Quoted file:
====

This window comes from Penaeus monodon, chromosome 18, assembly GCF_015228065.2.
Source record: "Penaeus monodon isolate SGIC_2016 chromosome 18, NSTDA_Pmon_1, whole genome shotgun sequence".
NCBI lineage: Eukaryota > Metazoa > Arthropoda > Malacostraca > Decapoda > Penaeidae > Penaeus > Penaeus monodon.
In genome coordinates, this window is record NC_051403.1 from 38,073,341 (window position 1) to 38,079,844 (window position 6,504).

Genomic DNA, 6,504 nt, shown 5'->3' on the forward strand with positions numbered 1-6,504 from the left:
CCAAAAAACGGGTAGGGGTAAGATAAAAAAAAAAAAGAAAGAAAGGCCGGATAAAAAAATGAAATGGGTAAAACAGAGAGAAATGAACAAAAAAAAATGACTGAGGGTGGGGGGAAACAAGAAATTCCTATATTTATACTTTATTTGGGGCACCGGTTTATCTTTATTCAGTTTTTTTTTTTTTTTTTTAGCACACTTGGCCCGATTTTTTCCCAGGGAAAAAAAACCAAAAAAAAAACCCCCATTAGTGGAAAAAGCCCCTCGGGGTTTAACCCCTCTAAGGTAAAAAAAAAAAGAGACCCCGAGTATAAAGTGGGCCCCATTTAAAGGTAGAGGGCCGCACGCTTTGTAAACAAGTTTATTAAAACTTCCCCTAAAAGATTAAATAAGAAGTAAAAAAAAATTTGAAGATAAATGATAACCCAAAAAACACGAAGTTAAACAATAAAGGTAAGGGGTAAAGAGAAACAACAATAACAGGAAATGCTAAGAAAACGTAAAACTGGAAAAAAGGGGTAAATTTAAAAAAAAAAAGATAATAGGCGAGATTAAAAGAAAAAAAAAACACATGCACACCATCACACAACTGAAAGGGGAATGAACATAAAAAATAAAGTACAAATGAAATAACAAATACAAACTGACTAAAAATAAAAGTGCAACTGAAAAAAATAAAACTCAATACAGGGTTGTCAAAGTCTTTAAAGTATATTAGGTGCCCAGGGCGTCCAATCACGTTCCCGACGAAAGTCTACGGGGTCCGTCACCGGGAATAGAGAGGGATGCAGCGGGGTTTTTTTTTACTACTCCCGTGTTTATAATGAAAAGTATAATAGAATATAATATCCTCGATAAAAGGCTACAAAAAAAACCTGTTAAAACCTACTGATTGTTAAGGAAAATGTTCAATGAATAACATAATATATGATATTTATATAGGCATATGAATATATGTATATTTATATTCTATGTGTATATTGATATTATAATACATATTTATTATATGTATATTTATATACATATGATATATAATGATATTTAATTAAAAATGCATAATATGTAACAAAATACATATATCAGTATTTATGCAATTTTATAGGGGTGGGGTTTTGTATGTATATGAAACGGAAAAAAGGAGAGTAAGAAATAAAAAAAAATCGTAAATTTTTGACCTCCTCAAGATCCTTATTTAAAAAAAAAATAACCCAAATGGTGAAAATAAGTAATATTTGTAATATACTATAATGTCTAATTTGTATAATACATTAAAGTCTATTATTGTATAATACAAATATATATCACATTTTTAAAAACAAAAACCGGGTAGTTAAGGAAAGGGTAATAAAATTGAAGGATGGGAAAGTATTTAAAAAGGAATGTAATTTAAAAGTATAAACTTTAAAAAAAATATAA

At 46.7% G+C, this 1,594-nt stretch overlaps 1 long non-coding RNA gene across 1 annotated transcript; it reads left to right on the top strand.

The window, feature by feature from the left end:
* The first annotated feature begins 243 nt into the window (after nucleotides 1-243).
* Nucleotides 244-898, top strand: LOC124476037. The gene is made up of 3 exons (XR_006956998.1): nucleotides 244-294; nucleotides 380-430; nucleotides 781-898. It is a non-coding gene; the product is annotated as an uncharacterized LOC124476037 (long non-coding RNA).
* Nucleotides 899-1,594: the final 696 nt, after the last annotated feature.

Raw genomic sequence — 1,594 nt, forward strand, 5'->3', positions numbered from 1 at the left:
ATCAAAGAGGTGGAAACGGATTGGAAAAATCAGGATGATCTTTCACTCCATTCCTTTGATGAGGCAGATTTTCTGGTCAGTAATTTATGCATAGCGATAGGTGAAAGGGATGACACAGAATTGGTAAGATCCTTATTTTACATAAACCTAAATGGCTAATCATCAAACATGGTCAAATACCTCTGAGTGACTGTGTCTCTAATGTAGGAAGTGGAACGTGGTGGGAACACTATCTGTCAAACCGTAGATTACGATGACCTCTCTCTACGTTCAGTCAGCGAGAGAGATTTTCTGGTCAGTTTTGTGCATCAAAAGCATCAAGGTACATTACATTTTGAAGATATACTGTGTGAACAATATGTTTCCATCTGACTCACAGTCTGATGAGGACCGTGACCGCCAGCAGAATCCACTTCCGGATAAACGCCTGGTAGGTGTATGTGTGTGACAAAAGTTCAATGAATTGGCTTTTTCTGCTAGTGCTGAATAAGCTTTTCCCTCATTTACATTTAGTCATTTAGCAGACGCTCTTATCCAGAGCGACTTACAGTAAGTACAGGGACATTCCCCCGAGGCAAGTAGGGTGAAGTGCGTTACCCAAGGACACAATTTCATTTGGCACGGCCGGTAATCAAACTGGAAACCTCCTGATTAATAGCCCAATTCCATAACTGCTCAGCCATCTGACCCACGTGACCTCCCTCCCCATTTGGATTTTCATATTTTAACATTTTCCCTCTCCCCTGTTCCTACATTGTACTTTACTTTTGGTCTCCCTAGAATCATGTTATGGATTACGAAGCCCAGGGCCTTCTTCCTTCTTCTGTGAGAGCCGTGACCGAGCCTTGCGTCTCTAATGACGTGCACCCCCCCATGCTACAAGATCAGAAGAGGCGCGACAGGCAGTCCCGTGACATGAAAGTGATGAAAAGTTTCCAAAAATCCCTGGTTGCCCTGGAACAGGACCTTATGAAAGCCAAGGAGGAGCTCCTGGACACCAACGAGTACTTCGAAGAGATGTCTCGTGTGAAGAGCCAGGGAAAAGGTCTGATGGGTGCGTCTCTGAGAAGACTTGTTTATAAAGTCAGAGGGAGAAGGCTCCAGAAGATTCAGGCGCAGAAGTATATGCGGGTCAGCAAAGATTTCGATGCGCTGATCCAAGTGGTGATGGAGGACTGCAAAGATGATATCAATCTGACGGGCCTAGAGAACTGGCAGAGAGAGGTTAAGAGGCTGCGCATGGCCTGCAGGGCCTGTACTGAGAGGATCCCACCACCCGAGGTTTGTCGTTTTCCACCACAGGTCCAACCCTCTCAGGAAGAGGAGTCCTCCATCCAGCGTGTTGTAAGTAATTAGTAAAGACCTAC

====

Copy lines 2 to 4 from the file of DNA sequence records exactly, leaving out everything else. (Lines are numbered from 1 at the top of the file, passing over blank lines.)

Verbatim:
Source record: "Penaeus monodon isolate SGIC_2016 chromosome 18, NSTDA_Pmon_1, whole genome shotgun sequence".
NCBI lineage: Eukaryota > Metazoa > Arthropoda > Malacostraca > Decapoda > Penaeidae > Penaeus > Penaeus monodon.
In genome coordinates, this window is record NC_051403.1 from 38,073,341 (window position 1) to 38,079,844 (window position 6,504).